THE WHITE HOUSE
Office of the Press Secretary
For Immediate Release
November 12, 1998
STATEMENT BY THE PRESS SECRETARY
Acting U.N. Ambassador Peter Burleigh is today signing the Kyoto
Protocol on behalf of the United States.
The Protocol, negotiated last December in Kyoto, Japan, is an historic
step forward in international efforts to address global climate change.
Representatives of more than 160 nations are gathered this week in Buenos
Aires to continue the important work begun in Kyoto. Our signing reaffirms
America's commitment to work with the international community to turn the
broad concepts of the Kyoto Protocol into working realities. It also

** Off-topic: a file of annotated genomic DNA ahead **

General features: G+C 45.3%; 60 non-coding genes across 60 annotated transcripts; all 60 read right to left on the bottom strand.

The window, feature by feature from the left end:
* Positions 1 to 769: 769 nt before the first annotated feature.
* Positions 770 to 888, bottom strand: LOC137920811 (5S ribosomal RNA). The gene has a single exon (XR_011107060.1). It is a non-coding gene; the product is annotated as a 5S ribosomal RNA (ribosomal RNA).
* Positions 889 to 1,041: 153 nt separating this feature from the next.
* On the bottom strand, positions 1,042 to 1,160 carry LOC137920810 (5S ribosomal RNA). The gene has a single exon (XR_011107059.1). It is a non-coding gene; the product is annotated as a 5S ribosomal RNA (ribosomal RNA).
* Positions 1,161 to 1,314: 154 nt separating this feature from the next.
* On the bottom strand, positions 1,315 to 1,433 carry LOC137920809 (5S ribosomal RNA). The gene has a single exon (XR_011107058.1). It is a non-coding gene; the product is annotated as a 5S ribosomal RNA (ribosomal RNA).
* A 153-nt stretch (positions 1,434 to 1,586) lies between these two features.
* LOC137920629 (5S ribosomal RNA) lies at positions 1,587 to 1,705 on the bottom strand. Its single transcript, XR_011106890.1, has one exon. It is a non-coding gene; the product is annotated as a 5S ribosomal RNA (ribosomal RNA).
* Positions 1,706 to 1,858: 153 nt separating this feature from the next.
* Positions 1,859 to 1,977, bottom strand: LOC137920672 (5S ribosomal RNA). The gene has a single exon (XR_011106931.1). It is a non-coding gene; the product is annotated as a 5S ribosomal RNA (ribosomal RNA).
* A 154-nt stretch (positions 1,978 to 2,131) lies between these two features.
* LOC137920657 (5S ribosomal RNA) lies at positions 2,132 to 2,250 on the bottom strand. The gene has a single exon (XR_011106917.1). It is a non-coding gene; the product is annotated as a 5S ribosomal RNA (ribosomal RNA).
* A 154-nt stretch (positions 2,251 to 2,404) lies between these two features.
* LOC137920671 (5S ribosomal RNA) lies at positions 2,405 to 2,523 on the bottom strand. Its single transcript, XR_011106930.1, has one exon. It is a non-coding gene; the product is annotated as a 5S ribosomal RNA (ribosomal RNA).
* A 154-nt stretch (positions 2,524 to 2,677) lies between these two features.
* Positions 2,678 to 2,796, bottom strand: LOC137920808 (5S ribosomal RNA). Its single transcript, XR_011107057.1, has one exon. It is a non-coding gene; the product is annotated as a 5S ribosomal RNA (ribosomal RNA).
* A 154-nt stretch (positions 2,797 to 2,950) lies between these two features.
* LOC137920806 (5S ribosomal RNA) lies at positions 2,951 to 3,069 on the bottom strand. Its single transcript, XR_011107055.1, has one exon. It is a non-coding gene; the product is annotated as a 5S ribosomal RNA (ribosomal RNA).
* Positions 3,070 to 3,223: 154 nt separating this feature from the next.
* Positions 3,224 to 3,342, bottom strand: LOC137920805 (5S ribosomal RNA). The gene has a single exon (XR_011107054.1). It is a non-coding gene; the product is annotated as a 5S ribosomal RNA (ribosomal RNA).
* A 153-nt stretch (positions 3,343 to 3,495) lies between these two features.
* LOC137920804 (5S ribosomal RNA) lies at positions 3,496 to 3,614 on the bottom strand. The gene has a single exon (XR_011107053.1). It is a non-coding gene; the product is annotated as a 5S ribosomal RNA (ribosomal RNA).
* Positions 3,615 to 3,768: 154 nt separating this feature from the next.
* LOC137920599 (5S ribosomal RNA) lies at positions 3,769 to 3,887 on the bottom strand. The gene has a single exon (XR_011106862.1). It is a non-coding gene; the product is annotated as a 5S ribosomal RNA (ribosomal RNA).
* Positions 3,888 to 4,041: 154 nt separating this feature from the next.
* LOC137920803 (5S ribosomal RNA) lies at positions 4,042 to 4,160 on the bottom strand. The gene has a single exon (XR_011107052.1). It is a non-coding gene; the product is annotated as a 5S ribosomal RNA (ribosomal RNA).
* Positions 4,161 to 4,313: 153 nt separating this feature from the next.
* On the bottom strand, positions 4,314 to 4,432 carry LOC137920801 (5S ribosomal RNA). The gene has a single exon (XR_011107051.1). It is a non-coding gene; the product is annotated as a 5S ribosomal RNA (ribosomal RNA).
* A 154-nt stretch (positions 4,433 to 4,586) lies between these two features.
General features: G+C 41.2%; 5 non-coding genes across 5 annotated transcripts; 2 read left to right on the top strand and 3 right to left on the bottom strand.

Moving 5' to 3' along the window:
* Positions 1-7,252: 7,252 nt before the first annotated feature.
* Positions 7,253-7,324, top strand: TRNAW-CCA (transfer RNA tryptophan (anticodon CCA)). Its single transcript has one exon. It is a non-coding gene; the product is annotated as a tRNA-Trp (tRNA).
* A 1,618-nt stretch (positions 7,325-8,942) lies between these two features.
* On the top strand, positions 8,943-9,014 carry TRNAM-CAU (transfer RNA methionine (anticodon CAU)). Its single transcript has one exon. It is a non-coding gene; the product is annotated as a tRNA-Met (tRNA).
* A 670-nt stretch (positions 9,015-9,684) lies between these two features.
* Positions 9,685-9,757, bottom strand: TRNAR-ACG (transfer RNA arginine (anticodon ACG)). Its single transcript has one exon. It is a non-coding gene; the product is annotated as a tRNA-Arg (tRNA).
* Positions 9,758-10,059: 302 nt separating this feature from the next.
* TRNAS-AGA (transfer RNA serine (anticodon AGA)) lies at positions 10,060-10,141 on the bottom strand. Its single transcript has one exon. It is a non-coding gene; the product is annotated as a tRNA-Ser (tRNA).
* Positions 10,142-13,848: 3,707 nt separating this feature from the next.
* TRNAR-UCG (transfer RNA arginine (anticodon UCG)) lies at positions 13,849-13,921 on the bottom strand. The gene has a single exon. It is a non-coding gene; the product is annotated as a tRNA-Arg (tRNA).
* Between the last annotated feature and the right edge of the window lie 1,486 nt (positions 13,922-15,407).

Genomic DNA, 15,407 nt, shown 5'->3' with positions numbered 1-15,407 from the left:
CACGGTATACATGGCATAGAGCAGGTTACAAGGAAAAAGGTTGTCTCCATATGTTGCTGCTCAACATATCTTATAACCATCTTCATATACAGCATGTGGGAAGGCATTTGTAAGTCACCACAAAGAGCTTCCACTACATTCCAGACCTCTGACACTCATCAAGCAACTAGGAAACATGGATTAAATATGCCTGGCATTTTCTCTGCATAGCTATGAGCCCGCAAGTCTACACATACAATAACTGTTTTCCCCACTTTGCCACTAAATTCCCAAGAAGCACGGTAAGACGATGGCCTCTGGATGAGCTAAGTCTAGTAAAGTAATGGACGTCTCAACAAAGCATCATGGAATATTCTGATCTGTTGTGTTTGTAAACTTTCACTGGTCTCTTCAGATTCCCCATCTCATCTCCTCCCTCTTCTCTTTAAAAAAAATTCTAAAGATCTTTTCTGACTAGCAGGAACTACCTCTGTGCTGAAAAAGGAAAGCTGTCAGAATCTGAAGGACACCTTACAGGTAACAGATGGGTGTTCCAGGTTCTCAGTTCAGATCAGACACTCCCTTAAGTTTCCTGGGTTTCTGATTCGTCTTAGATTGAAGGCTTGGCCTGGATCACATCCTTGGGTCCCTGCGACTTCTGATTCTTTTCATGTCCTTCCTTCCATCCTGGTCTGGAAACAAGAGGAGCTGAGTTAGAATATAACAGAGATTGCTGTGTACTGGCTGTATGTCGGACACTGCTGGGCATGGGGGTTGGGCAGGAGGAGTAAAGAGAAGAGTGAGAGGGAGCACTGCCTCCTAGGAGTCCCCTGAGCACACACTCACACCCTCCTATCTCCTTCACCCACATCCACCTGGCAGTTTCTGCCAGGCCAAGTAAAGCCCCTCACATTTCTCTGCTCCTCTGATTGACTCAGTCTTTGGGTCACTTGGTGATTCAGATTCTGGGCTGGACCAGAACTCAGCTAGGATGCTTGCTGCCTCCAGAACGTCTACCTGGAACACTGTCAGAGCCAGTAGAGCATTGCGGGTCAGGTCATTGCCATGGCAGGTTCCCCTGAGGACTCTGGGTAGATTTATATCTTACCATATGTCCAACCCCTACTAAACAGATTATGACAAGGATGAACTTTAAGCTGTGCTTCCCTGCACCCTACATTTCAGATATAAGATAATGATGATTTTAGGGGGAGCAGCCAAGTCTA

ensures our ability to continue playing a strong role in completing work on
the key issues that remain unresolved.
Signing does not legally commit the United States to implement the
Protocol. The Protocol would become binding only with the advice and
consent of the U.S. Senate. President Clinton has made clear that the
United States regards the Kyoto Protocol as a work in progress, and that it
will not be submitted for ratification without the meaningful participation
of key developing countries in efforts to address climate change.
We are encouraged by President Menem's announcement yesterday, in
Buenos Aires, that Argentina will take on a binding emissions target under
the same timetable as developed countries. Argentina is the first
developing country to pledge such action, and we applaud President Menem's
leadership and courage.
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